Local mother, driven to depseration, breaks into house

It all started when lambie went missing.

Zora’s lambie is her “thing” (Lambie is a hybrid blankie/stuffed animal…basically, sort of the baby version of those animal skin rugs with a head, but this one being a small lamb.) She’s not completely obsessive about her “thing”–she has an alternative thing at my mom’s house, this one a spotted pink elephant version of lambie, which, for complicated reasons that I won’t get into here, she calls “pink puppy”. And, if need be, she can nap without either lambie or pink puppy, but life is easier and naps happen better when she has them.

After her last trip to Grandma’s, pink puppy came home with us, and this has caused some confusion about who is where.

So, we come to naptime, and look in Zora’s crib. There’s pink puppy. There’s her pillow. There’s a blanket. But where’s lambie?

“Zora, where’s lambie?” I say (because Zora is actually pretty good at remembering where things are).

“I took him to Miss Dee’s house.” (Miss Dee is her daycare person. Lambie goes along to Miss Dee’s house, but I know lambie came home with us.)


“Yeah. I took him outside.”

“Show me.”

Zora goes to our front door, I open it, and there, on floor in the hallway (we live in a 9 unit buiding, 3 floors), is a plasitc shopping bag with a dirty diaper in it.  I figure Zora must have grabbed diaper I forgot to send down the hatch of the diaper champ, bagged it up, and put it in the hall, just like at Grandma’s. (Further explanation: my parents also live in a condo unit, but their elevator lobby only opens onto 2 apartments and the utility landing. Diapers go in a plastic bag and down the garbage chute. Zora often helps.)

And if she managed to do that without me noticing, maybe she also decided to pretend that lambie was going to Miss Dee’s house.

So I hoist Zora onto my hip, and step out into the hall to look for lambie. I’m a little frazzled at this point because it’s 1:00pm, Zora’s late getting dwn for her nap, I need her to take one so that I can shower because I’m still in my pjs and bathrobe, barefoot. She’s dressed, so I figure we don’t look completely trashy, and probably none of the neighbors are home anyway because it’s the middle of the day on Friday.

We check the first, second, and third floor hallways of the building. No lambie. So we’re back to searching the apartment.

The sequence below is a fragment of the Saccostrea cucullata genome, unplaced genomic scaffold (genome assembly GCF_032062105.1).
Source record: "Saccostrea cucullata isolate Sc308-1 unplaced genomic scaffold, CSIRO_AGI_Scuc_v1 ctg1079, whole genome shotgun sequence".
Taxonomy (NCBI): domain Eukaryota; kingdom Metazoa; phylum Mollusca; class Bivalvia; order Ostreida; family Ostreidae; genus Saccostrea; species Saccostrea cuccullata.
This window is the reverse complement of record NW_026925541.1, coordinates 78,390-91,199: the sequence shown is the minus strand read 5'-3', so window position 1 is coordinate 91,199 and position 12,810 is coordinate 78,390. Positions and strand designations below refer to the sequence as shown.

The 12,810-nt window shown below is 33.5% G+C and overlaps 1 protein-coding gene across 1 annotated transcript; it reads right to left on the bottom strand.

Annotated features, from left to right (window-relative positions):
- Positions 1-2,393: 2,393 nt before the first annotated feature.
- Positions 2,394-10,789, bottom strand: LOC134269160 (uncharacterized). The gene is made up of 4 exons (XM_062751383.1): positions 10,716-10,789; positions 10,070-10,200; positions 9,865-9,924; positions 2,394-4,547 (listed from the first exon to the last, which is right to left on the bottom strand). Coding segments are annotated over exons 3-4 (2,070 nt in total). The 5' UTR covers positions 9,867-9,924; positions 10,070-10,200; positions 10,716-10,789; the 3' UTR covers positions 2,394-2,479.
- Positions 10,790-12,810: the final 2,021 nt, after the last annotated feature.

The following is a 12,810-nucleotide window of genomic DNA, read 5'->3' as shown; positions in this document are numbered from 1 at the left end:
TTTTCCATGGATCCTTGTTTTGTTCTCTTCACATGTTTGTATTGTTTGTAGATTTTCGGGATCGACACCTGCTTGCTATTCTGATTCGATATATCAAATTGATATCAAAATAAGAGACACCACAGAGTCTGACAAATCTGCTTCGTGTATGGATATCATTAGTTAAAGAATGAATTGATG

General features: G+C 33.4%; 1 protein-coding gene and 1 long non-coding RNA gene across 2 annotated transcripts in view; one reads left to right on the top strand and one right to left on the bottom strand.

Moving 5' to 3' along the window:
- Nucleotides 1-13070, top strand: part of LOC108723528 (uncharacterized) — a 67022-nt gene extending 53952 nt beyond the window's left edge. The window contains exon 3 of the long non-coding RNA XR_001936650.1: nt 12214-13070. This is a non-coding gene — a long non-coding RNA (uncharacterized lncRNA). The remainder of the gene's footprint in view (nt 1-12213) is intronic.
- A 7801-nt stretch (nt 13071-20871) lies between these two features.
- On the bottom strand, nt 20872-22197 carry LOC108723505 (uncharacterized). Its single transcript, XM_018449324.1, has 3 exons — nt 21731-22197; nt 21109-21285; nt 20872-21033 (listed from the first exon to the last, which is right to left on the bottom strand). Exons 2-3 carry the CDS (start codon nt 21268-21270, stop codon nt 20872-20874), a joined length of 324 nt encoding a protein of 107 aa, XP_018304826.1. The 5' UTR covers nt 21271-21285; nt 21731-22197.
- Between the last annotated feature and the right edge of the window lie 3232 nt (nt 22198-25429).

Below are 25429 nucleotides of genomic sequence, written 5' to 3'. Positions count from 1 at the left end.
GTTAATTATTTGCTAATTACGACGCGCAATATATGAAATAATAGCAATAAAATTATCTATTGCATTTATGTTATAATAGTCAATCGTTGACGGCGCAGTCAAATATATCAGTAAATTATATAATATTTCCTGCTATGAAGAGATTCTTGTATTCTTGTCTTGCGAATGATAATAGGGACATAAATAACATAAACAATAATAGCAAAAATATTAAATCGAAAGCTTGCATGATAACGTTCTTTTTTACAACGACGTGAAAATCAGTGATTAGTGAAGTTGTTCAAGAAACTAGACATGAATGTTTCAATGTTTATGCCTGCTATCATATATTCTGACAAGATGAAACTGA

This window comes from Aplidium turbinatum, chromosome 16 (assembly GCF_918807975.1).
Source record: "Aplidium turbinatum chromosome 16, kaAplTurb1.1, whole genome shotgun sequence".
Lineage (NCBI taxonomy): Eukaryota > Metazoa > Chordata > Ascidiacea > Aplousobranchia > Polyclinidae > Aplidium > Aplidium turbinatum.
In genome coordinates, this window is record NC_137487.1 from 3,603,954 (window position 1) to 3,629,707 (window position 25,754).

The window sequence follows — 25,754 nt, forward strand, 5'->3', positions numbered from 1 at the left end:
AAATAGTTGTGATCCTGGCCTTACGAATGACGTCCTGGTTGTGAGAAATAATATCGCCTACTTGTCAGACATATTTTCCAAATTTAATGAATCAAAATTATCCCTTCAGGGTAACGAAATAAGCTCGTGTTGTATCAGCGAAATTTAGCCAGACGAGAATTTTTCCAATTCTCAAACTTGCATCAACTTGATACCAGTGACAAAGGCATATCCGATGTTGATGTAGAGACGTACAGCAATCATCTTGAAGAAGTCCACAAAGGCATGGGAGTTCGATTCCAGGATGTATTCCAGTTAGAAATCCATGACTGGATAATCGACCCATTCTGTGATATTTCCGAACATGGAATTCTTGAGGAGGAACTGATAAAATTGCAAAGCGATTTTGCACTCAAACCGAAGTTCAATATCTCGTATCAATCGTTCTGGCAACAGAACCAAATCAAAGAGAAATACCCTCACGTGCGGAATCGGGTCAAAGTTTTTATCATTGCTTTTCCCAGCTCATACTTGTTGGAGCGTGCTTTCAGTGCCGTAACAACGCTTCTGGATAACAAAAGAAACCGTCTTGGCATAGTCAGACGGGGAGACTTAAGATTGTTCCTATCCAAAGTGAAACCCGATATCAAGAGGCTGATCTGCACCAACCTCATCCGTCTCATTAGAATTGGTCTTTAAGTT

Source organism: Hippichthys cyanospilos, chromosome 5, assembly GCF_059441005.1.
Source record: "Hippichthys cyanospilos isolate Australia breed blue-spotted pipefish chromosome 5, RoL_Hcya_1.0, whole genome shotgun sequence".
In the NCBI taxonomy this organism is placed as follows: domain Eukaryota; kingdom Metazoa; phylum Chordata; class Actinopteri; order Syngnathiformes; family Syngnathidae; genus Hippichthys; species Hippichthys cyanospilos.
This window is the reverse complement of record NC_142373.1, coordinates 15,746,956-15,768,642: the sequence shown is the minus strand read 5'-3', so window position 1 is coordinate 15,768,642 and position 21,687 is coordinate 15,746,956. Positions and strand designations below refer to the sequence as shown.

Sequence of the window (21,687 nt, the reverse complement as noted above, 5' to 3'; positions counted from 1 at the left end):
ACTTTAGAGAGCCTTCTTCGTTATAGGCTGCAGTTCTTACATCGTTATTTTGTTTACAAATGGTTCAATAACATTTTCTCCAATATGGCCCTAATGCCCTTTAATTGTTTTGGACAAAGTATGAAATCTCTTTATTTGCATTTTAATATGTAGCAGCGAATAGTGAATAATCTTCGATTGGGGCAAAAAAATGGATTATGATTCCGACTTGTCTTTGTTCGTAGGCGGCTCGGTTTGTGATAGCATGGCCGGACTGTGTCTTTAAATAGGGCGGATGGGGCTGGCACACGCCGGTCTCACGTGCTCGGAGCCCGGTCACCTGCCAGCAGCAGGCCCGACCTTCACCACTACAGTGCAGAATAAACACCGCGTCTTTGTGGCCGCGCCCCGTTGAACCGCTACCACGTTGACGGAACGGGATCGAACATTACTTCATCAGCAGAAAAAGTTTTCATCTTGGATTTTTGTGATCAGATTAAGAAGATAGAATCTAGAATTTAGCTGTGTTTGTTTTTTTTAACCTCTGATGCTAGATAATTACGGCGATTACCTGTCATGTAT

Except that I forgot to check that the door was unlocked when I stepped out into the hall.

Reminder: it’s 1:00pm. There’s no one else in the building. I’m in my bathrobe (oh, dang, and it’s my shortie bathrobe, too), barefoot, no socks, tired toddler on hand. No keys, no phone, husband 40 miles away. No one has a spare key, but how would I get there anyway?

Zora seems to understand what’s going on, but she is impressively calm.

“Somebody has a key. Daddy has a key. He will come home.” She says.

We find a small wire on the floor. I try to pick the lock. No luck. Zora tries to pick the lock. Nope.

The car is in the parking lot, not the garage (the garage being used as a staging ground for the painting project in my bathroom…oh, yeah, I’m just a little covered in paint, too, and since it’s shades of brown, it kind of looks like a skin disease from far away), and there’s a garage door opener in the car. Maybe, just maybe I forgot to lock the car last night.

I prop the front door of the building open, and walk, barefoot, with toddler on hip, across the parking lot to my car. Just in case you are ever in this situation, road salt is really painful to your bare feet.

The car is locked.

Zora’s bedroom windows look out onto the parking lot. They appear to be locked.

I say a prayer that no one comes and moves the container that is propping the front door open, and we walk around the building to the very public, major thoroughfare, street side, and I walk through the 6 inches of snow to check if our bedroom windows are unlocked (toddler still on hip). I’m not sure they are,  and I can’t quite figure out how to remove a screen without breaking it a little.

We go back to the front door, and it’s still open.